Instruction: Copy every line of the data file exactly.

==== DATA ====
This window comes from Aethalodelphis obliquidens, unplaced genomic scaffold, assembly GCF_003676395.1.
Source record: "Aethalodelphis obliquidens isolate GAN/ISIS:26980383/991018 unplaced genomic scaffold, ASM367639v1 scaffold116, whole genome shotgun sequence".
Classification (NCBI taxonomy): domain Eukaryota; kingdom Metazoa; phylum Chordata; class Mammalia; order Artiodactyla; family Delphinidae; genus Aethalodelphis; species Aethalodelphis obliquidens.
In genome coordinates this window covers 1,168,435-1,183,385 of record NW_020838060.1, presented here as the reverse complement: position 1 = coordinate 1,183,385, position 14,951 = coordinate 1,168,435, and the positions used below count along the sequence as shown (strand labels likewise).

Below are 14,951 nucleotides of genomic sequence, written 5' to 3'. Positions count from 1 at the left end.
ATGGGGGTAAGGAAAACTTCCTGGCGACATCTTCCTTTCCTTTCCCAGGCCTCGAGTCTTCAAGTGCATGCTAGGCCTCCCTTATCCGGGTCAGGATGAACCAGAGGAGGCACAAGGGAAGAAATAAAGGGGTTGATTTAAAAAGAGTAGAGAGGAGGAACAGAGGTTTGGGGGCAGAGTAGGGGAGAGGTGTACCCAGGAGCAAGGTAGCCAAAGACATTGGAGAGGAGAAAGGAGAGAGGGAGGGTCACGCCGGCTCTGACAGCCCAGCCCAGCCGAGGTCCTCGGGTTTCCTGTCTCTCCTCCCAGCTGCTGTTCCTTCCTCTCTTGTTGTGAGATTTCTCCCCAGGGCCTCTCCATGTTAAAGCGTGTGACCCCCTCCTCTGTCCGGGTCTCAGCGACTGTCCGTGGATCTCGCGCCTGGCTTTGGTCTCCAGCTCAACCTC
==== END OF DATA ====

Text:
This window comes from Aethalodelphis obliquidens, unplaced genomic scaffold, assembly GCF_003676395.1.
Source record: "Aethalodelphis obliquidens isolate GAN/ISIS:26980383/991018 unplaced genomic scaffold, ASM367639v1 scaffold116, whole genome shotgun sequence".
Classification (NCBI taxonomy): domain Eukaryota; kingdom Metazoa; phylum Chordata; class Mammalia; order Artiodactyla; family Delphinidae; genus Aethalodelphis; species Aethalodelphis obliquidens.
In genome coordinates this window covers 1,168,435-1,183,385 of record NW_020838060.1, presented here as the reverse complement: position 1 = coordinate 1,183,385, position 14,951 = coordinate 1,168,435, and the positions used below count along the sequence as shown (strand labels likewise).

Below are 14,951 nucleotides of genomic sequence, written 5' to 3'. Positions count from 1 at the left end.
ATGGGGGTAAGGAAAACTTCCTGGCGACATCTTCCTTTCCTTTCCCAGGCCTCGAGTCTTCAAGTGCATGCTAGGCCTCCCTTATCCGGGTCAGGATGAACCAGAGGAGGCACAAGGGAAGAAATAAAGGGGTTGATTTAAAAAGAGTAGAGAGGAGGAACAGAGGTTTGGGGGCAGAGTAGGGGAGAGGTGTACCCAGGAGCAAGGTAGCCAAAGACATTGGAGAGGAGAAAGGAGAGAGGGAGGGTCACGCCGGCTCTGACAGCCCAGCCCAGCCGAGGTCCTCGGGTTTCCTGTCTCTCCTCCCAGCTGCTGTTCCTTCCTCTCTTGTTGTGAGATTTCTCCCCAGGGCCTCTCCATGTTAAAGCGTGTGACCCCCTCCTCTGTCCGGGTCTCAGCGACTGTCCGTGGATCTCGCGCCTGGCTTTGGTCTCCAGCTCAACCTC